South Africa, known as the "Rainbow Nation" has 9 defined cultural groups including The Nguni People (which is comprised of the Zulu, Xhosa and Swazi). This group alone accounts for two thirds of the country's more than 44 million people. There are 11 official languages in South Africa - among them Afrikaans, English, isiNdebele, isiXhosa, and isiZulu. With this rich group of culture found in one nation, along with its scenic beauty and cosmopolitan cities, it is no wonder that South Africa is also called "a world in one country".
It is a country of superlatives. South Africa is more than 474,000 square miles (five times the size of the UK), its coastline is more than 1800 miles long and its most famous national park - Kruger National Park - is the size of Israel. With more than 24,000 species, South Africa may have the richest variety of flora in the world. Bird and animal life is superb. More than 900 species of birds and 160 mammal species have been recorded, in addition to 2000 species of fish!
Of all of the struggles of South Africa throughout the centuries, the struggle against apartheid was perhaps the most visible to the rest of the world. Apartheid began in 1948 when the Afrikaner National Party won the national elections and a flood of new laws were put into place. Some were petty and some were devastating. Black South Africans were forced to carry a pass at all times, and separate communities were established for Whites, Blacks, Indians, and Coloured (mixed races). By the 1960's, unrest against apartheid became more violent and people began to burn their passes. Those deemed to be radical leaders of the revolt were rounded up and imprisoned. In 1962, one of the most famous of these activists was rounded up and Nelson Mandela began his more than 27-year incarceration. In a most astounding turn around, then President DeKlerk? renounced apartheid and began repealing many of the laws. In an historic moment, Nelson Mandela walked out of the prison on Robben Island a free man and just four years later became South Africa's President. Today, South Africa's multi-cultural citizens make up this wonderful "rainbow nation" of which they are very proud.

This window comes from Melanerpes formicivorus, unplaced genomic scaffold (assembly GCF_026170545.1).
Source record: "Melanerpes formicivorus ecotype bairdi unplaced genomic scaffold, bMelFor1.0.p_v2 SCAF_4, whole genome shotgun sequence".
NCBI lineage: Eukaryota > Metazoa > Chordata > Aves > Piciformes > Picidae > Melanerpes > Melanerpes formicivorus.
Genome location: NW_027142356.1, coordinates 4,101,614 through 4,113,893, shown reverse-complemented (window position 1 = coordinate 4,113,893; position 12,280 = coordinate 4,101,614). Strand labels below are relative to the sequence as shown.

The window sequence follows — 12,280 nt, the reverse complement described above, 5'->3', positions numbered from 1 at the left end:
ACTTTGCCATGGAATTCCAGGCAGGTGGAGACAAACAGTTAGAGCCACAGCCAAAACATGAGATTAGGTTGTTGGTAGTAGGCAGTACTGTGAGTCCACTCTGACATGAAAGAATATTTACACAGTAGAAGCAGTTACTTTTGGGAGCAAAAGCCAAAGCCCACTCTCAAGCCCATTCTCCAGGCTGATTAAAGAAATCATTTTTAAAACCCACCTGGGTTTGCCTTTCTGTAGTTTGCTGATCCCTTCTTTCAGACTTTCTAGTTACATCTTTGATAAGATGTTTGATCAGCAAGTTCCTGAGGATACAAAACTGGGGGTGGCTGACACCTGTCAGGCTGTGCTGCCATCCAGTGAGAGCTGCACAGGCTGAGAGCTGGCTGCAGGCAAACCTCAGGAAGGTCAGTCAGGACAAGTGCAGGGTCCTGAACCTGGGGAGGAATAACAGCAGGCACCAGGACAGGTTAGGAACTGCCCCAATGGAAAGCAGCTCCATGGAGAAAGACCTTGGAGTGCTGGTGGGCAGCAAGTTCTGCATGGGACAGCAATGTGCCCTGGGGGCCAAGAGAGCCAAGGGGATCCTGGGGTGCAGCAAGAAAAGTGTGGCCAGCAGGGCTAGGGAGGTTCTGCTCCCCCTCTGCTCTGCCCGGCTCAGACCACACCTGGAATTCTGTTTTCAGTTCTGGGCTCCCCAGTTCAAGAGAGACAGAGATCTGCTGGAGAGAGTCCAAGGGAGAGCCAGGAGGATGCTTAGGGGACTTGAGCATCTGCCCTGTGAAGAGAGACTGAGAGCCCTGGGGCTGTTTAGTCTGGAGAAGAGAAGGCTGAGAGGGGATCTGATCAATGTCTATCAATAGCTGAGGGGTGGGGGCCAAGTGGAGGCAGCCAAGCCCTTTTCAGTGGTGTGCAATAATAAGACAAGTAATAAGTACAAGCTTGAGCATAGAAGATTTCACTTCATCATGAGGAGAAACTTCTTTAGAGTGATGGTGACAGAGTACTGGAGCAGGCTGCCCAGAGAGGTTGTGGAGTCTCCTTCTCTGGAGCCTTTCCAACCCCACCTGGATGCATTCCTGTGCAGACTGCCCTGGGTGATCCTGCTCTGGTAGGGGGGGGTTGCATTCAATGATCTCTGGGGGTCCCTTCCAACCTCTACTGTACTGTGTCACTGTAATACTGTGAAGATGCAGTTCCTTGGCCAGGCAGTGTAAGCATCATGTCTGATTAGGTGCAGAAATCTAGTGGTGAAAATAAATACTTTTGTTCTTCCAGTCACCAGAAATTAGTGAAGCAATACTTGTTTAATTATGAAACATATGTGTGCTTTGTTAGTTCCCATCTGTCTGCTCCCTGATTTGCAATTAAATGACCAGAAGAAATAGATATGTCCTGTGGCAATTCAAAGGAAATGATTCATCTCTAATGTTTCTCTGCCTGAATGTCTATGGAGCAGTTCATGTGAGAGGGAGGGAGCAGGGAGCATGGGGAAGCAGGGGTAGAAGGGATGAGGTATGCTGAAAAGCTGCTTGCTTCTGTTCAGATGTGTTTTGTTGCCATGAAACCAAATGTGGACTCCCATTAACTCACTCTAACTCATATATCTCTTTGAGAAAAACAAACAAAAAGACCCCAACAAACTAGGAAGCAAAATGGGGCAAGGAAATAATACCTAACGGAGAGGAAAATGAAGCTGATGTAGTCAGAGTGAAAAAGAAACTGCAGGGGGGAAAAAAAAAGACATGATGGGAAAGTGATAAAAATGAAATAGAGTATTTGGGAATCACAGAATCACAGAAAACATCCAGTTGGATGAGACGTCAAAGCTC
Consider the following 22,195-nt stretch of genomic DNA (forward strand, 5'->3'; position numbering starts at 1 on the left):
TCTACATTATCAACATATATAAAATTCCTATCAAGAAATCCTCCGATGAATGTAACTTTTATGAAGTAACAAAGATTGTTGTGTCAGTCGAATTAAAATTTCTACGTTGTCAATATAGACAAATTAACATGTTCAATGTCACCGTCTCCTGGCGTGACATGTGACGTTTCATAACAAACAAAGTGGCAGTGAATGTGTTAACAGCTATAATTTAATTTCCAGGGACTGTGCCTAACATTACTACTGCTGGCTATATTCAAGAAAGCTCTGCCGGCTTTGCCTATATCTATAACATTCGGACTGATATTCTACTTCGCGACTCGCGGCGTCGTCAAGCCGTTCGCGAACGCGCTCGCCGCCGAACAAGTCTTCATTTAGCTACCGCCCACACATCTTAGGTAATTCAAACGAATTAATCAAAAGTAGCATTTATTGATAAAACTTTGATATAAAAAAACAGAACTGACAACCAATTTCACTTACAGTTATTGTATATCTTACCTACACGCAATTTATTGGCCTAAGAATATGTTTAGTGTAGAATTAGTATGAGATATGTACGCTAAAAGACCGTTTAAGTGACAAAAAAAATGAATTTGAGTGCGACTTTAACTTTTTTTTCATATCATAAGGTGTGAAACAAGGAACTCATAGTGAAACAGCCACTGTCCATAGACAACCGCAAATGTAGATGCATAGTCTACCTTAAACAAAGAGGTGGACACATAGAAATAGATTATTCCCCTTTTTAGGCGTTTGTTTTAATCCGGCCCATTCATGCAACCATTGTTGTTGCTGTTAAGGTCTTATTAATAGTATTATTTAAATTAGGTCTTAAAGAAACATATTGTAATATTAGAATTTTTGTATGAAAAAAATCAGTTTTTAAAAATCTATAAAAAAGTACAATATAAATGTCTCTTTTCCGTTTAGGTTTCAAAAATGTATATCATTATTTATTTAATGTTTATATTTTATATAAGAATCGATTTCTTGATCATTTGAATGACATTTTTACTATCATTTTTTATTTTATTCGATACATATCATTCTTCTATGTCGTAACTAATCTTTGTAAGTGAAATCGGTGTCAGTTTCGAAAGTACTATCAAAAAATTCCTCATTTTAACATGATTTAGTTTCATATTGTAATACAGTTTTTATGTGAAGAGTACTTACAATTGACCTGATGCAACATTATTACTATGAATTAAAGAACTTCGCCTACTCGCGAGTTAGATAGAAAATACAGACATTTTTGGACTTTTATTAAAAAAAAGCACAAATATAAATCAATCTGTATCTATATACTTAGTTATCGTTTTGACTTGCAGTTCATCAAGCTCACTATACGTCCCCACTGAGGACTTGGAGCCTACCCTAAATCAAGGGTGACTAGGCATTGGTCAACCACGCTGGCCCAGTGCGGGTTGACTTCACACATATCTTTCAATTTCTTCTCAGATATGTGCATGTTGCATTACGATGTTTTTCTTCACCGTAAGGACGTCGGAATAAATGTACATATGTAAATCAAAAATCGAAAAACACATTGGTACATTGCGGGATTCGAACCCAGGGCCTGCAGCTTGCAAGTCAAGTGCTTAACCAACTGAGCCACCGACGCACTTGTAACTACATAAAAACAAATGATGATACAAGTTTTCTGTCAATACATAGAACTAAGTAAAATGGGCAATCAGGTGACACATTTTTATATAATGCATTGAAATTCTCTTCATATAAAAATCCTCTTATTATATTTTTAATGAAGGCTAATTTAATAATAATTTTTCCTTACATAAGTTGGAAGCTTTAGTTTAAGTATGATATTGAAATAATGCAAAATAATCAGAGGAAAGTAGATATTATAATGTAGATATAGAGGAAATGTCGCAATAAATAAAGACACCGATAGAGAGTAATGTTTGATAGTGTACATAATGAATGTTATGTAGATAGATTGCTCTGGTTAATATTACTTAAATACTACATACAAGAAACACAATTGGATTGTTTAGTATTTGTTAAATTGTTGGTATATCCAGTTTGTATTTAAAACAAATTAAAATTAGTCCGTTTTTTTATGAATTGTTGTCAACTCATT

South Africa offers the visitor much. Food is a delightful mix of Cape Dutch, French Huguenot, German, Portuguese, British and African. Whether dining on roasted meat or seafood, you will find a wonderful choice of wines to accompany your meal. Wine was first produced in 1659 and today South Africa produces more than 500 million bottles of wine a year. Be sure to try Amarula cream, made from the fruit of the wild marula tree and a favorite after dinner liquor.
But it is probably the wildlife that draws visitors again and again. Kruger National Park is one of the largest and oldest parks in Africa. Along its western borders there are a series of private game reserves, each of which is sub-divided into smaller areas that are privately owned. There are no fences between areas, allowing game to roam freely between Kruger National Park and the private reserves. The distinct advantage of staying on a private reserve is the ability to do off-road drives both in daytime and at night.
Whether you visit South Africa alone or combine it with a stay in one of the surrounding countries, South Africa does not disappoint.
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